art, Design, Photography, surf, surfing

Bing Dharma Surfboard

I bought this little beauty last year, and have barely been out on it due to lack of free time.

Its a 6’2 Bing Dharma, Simmons-inspired retro fish with quad fin setup. Shaped in California by Matt Calvani. Slightly rolled bottom transitioning into a vee. Concave deck with beveled, turned down rails. Volume is around 39L. Wide/Butt swallow tail. Pretty flat rocker for glide and paddle power. 6+4oz on top, 4oz on the bottom. Volan cloth.

Good for waist high mush to overhead barrels – have yet to see overhead barrels!

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All photos were taken on the iPhone 5s. I’ll get round to taking some better ones with a proper camera someday.

If you would like to know more about this board feel free to ask as question.

Thanks for stopping by. 🙂

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art, Photography, surfing

Wordless Wednesday: Water & Light

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art, Landscapes, Photography, surfing, travel

Aerial Views of Five Well Known surf Destinations

Google Maps is a great tool for checking out the potential of new surf spots, be it near your local break, or somewhere on the other side of the world. If the image quality is good enough you can even see tiny little surfers in the water getting shacked!

Do you recognise any of the following well known surf spots?

noosa

jeffreysbay

hossegor

banzai

Tofino

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cinema, music, surfing, travel, Uncategorized

Review: Sight Sound, Surf-Movie

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Mikey DeTemple’s Sight Sound short surf movie showcases the talents of DeTemple, Chris Del Moro, Tyler Warren, Ryan Burch, and other hipsters as they score some awesome waves along the beautiful and diverse coasts of North and South/Central America, Canada, and the Bahamas. The soundtrack is pretty cool too: A chilled eclectic selection of electronica and indie featuring the talented Footprintz, Com Truise, White Denim, and more.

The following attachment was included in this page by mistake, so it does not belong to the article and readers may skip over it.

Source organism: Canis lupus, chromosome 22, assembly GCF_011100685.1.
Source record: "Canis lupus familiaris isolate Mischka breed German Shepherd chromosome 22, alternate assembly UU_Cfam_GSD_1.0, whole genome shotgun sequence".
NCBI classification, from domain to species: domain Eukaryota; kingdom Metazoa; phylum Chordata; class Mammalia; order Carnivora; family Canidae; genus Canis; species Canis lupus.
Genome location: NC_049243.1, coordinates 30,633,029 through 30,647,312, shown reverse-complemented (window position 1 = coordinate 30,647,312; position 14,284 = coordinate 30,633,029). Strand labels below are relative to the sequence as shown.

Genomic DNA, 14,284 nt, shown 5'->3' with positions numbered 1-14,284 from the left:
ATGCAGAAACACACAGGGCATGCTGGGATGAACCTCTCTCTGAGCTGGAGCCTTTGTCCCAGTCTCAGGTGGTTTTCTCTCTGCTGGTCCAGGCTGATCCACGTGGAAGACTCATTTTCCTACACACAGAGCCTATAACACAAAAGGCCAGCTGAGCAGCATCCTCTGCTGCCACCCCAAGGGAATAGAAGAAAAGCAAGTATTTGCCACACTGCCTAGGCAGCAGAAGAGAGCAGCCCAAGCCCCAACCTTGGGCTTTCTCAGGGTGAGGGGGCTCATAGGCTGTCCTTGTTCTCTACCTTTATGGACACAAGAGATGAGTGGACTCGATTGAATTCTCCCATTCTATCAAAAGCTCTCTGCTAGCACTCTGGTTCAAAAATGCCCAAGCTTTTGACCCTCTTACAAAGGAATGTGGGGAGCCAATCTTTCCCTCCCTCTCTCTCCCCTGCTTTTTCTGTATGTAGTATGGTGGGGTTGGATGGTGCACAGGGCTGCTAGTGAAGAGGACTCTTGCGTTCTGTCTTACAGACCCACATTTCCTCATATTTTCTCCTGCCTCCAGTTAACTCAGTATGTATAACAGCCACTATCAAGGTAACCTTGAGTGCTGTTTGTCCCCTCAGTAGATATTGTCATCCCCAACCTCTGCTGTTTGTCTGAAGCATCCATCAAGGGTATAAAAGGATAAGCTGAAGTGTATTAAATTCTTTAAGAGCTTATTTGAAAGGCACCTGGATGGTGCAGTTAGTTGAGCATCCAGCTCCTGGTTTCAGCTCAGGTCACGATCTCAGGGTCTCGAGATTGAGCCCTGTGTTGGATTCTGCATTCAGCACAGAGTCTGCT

There is a nice variety of footage to suit most afficiandos: logging, short boarding, air-time, wipeouts, and Ryan Burch mixing it up with some hybrids.

At 37 mins the movie is a little short, but definitely leaves me wanting more….

 

 

 

 

 

 

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Ireland, Photography, sport, surfing

Lone Surfer at Sunset

The clocks went forward on Saturday night, and now we have extra daylight in the evenings: Great for sunset surf sessions. Conditions were good; gentle offshore breeze, 3-5ft swell, and, after a grey day, the sun finally made an appearance.

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SB_20140331_0063_webGotta get myself a longer lens. These were all shot on a 50mm Summicron, which is a great lens, but something like a 90mm or longer is really required for sports photography if you want to get right in the action.

 

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cinema, Photography, surfing

Singlefin: Yellow, Surf Documentary Review

Title: Singlefin: Yellow (2004)

Director: Jason Baffa